The North Dakota University System, which oversees the state’s public colleges, removed several sections of its flawed voter information guide yesterday under threat of a lawsuit.
We pointed out the problems in the voter guide in a post Oct. 15. After being tipped off that the guide was bullshit, we looked at it and noticed that it scared students from voting using a completely legal voting option for people without valid ID called the sworn affidavit.
By signing a sworn affidavit, you promise that you’re a resident in the district where you’re voting.
NDUS’s guide told students they could lose their scholarships for voting using a sworn affidavit. No specific evidence was provided, but NDUS said it had something to do with residency requirements. This struck us immediately as very fishy, given that two months ago, the state was ordered by a federal judge to reinstate the sworn affidavit as a voting option after it was eliminated by the Republican-controlled legislature in 2013.
After noticing this, we contacted NDUS to ask for details: How exactly would voting using a completely legal method endanger a student’s financial aid? Instead of offering details, NDUS responded on Oct. 18 with a defensive statement.
“The language on the website is clear,” spokeswoman Billie Jo Lorius wrote us. “If scholarships are tied to residency, then students should be cautious and cognizant about where they are swearing residency.”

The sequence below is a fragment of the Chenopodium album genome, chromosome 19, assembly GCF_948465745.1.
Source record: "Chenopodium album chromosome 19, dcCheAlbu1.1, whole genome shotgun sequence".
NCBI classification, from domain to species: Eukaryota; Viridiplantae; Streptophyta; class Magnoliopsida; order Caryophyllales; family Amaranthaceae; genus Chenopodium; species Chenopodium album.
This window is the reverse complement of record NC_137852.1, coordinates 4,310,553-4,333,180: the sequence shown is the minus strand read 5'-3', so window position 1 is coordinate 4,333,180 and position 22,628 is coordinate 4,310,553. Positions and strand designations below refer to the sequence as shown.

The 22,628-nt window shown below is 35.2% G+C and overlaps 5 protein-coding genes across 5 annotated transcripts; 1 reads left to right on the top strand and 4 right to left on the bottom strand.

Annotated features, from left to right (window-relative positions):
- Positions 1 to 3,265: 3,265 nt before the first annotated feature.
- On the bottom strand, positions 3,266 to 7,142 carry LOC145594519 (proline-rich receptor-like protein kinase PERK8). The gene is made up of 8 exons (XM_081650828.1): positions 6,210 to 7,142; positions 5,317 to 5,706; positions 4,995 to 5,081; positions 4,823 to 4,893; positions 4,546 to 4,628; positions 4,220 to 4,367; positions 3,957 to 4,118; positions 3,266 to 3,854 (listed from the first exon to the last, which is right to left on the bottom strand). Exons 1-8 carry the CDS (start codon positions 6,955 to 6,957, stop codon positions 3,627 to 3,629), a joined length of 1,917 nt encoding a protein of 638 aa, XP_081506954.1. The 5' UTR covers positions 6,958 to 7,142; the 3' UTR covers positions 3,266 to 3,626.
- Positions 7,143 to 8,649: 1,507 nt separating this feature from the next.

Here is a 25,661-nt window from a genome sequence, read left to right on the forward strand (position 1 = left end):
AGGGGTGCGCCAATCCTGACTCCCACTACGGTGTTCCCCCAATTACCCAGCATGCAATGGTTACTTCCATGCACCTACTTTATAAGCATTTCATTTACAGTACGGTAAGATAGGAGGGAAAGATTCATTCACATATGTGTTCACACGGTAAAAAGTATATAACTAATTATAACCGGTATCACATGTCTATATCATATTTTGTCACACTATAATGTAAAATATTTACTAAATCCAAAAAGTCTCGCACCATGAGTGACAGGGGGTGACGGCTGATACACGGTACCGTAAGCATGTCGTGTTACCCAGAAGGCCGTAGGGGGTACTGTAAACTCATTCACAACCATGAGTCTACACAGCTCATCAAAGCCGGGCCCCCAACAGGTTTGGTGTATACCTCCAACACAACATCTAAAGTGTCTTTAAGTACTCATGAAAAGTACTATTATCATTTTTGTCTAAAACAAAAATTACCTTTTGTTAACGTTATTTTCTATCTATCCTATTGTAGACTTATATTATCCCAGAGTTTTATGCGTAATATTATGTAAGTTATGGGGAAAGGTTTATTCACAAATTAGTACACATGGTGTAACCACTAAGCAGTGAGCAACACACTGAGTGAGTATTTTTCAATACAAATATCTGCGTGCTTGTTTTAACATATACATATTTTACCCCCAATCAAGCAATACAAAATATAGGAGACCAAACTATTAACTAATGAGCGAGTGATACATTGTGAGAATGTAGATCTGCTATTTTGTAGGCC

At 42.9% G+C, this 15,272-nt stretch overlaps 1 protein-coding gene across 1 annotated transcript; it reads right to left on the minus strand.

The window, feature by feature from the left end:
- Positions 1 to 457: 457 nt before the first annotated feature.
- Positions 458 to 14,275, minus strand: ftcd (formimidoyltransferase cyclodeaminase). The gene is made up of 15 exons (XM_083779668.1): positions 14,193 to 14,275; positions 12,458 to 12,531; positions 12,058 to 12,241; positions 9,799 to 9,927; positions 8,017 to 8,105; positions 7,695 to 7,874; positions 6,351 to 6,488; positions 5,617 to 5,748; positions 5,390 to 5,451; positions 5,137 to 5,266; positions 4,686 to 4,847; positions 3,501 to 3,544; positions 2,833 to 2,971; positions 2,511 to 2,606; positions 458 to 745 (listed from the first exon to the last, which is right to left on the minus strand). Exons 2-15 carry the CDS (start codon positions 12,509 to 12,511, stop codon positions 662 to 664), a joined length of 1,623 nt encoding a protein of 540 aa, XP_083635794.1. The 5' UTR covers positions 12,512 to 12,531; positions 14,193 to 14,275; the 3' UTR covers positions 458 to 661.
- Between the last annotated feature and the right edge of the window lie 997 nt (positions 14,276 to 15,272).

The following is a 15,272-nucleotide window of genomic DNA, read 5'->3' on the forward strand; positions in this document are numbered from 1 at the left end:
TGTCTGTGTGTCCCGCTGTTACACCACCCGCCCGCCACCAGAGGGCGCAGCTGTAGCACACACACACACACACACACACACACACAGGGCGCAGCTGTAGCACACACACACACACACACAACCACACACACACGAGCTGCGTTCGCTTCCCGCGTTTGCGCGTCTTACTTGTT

Meanwhile, we reached out to Bismarck attorney Tom Dickson, who represents several Native Americans in a lawsuit challenging North Dakota’s voter ID law, which eliminated the sworn affidavit as a voting option. The judge in Dickson’s case issued an order on Sept. 20 reinstating sworn affidavits as an option.
Dickson told us that NDUS’s voter guide was “beyond inappropriate.”
Apparently, NDUS now agrees. Yesterday, it edited its voter information guide to remove all references to students losing scholarships.
Why? According to the Grand Forks Herald, the changes were made after a North Dakota lawyer threatened a lawsuit over “voter intimidation practices.”
We suspect the lawyer in question is Tom Dickson (who, by the way, recently represented Democracy Now host Amy Goodman after she was arrested at the Dakota Access Pipeline protest.) We’ve reached out to him for comment.
We’ve also asked NDUS if they plan to issue an apology for fucking up. Great job, though, on fixing it … six days before Election Day.